A couple of days ago, I heard a local TV news story that indicated that Kellogg was experiencing a nationwide supply shortage of its Eggo brand of frozen waffles. The context of the story was that consumers across the country were bummed out. My initial reaction was to tuck this story away for perhaps an upcoming Supply Chain Matters blog post on continued difficulties in ramping-up supply chains in post recession recovery. But today, there is a totally new and more concerning twist to this ongoing situation.
ABC News is reporting today that while Kellogg Company blamed a nationwide shortage of its Eggo brand frozen waffles on plant flooding caused from heavy rains, that is only part of the story. The Atlanta production facility was reported to be closed during much of September and October to actually sanitize the plant after inspectors discovered Listeria monocytogenes in a sample of Eggos within the plant.
The story further indicates that Kellogg agreed to recall about 4500 cases of Eggos on September 2 after a routine state inspection discovered the presence of Listeria. A Kellogg spokesperson indicated the plant was closed for both (initial) cleaning and as a result of the later incident of flooding. In an email sent to ABC News, the spokesperson wrote: “Just as the Atlanta facility was ready to resume production, excessive rain in the region caused flooding at the facility, which delayed the start-up.”
The assistant commissioner of consumer protection for the Georgia Department of Health also indicated that Kellogg had entered into an agreement with state and federal officials on a “hygienic restoration plan”, but in late September as Kellogg was ready to reopen the plant, heavy rains hit Atlanta. That same official indicated that flood waters did not appear to enter the plant, but Kellogg wanted time to perform their hygienic restoration over again.
Meanwhile, it appears that Kellogg has been embarking on its own social and traditional media driven campaign to lament the large shortage of Eggo waffles. A posting that today appeared in the Huffington Post, of all places, notes that there will be a nationwide shortage of the popular Eggo frozen waffles because of interruptions in production at two of the four plants that produce the product. It further acknowledges the shutdown of the Atlanta plant because of flood, and notes that several production lines at its largest bakery in Rossville Tennessee are closed indefinitely for repairs. The same Kellogg spokesperson quoted in the ABC News story who half acknowledged the Atlanta shutdown was caused by both hygienic cleaning and flooding, is quoted in the Huffington Post as not knowing how long the Atlanta plant was shut down, but indicated it is back at full production now.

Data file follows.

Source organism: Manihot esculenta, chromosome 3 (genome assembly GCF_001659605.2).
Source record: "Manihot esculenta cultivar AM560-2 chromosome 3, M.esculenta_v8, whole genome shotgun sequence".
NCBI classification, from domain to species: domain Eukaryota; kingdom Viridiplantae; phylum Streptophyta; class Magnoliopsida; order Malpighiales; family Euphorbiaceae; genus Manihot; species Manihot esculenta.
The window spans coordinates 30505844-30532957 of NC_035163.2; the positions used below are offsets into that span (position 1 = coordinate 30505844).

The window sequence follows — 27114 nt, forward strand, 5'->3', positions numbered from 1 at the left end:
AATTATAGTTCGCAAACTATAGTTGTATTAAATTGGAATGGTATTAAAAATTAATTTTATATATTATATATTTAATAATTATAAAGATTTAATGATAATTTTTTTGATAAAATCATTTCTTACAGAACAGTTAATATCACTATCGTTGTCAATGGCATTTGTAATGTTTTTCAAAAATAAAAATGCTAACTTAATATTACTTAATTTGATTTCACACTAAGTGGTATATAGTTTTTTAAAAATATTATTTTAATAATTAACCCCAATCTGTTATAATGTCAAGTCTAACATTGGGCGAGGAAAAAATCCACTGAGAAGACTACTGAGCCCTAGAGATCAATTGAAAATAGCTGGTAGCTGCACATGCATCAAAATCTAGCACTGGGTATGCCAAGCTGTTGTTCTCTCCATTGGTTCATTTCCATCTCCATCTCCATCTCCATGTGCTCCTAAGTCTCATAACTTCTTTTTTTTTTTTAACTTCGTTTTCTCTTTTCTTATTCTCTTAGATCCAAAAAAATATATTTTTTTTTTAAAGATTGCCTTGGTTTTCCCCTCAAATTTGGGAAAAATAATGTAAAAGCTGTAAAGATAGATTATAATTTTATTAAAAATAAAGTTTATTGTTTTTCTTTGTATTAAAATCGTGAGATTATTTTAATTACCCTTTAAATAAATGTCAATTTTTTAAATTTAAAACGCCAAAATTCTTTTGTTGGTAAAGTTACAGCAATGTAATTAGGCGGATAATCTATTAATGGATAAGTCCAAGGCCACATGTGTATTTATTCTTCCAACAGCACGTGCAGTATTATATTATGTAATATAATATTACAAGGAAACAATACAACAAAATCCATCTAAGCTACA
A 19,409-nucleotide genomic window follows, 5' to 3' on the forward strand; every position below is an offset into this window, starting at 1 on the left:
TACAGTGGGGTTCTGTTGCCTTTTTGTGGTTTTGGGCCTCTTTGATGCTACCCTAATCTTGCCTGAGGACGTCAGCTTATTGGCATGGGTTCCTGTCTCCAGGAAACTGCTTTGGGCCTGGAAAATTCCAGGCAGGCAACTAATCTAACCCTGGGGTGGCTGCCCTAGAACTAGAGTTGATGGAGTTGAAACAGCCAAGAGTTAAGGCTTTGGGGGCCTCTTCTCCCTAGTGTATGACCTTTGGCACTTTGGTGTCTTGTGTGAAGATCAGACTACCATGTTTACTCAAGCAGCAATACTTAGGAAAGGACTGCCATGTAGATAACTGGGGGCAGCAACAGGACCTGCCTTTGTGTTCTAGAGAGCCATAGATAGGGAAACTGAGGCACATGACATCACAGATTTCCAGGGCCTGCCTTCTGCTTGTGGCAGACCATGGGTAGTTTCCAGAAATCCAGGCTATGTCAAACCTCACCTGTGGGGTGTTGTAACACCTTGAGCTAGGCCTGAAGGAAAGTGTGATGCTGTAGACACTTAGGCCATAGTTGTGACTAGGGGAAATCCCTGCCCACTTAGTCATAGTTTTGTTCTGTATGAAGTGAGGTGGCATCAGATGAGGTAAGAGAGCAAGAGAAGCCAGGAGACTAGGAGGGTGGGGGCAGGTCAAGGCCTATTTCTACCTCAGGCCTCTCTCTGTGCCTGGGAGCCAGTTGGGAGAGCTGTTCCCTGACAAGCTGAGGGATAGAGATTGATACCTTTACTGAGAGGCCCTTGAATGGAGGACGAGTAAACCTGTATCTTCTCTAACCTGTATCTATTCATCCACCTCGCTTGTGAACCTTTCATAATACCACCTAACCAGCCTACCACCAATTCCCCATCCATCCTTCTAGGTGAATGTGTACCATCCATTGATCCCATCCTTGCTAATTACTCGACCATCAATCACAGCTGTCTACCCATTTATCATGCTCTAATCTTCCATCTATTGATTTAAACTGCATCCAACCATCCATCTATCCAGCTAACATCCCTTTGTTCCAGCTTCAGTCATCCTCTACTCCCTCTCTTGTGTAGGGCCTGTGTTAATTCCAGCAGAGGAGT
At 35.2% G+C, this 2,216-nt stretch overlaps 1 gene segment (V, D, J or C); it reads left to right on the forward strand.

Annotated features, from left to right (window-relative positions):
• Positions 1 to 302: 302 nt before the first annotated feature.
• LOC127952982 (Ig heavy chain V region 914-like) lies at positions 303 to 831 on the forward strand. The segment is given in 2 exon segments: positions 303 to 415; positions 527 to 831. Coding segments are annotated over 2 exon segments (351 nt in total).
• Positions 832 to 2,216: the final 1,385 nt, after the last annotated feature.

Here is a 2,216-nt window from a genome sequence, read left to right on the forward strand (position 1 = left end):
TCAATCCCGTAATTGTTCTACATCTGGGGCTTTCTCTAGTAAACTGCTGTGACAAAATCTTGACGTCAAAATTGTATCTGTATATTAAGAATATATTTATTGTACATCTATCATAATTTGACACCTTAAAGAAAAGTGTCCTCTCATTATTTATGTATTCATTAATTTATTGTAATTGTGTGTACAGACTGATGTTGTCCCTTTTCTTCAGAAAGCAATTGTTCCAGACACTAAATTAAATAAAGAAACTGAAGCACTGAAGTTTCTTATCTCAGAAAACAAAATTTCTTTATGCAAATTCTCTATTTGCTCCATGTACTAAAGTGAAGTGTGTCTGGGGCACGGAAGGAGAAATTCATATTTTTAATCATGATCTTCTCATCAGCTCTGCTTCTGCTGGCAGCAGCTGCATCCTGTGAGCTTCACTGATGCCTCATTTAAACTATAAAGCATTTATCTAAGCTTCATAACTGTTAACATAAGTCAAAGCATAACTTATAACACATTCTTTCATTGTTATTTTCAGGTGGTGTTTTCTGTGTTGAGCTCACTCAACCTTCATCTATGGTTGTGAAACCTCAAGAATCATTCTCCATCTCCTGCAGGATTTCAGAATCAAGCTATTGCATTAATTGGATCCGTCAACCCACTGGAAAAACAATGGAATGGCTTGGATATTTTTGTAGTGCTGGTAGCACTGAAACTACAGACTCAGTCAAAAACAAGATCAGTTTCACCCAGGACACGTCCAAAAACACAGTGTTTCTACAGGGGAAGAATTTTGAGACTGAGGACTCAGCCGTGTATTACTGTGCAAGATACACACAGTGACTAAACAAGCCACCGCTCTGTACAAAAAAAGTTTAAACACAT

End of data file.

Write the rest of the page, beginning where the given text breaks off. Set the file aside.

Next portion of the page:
The Huffington posting notes that news of the shortage spread quickly on Twitter as shoppers reported not being able to find their favorite breakfast food, and are apparently in lamenting the scarcity on Facebook as well. The final tip off is that the article closes with web links to Kellogg Eggo related web sites including www.leggomyeggo.com.
After reading both of these postings, as well as other related news accounts, I must state that from my perspective of supply chain risk management, I am totally confused as well as concerned. Rarely have I ever heard of production lines at a supply plant being closed indefinitely without more specific information as to cause. The various accounts of what really led Atlanta to shutdown are also convoluted. And finally, comes the statement that it will take the middle of 2010 before shelves around the country are re-stocked at pre-shutdown levels. That amounts to seven months of production and half a year’s worth of sales impact!
In the interests of rationality, and not knowing all the specific facts related to this ongoing disruption, I won’t attempt to speculate any further in my posting as to what’s really going on at Kellogg. Hopefully more rational explanations will come forth, and I welcome any of them.
But, I certainly hope that Kellogg is not undertaking a twisted social media campaign to have consumers lament the nationwide shortage of Eggos in order to save face to what’s really occurring in their supply chain.
When the threat of product contamination occurs anywhere in the supply chain, it is best to err on the side of safety. This blog has commented on many incidents over past months where this has occurred. The most public was the recent contamination incidents involving peanut products. Our external view indicates that Kellogg has taken extraordinary action to do the same. But a social media campaign to motivate consumers to lament the shortage of their favorite breakfast food is in my view, over the top.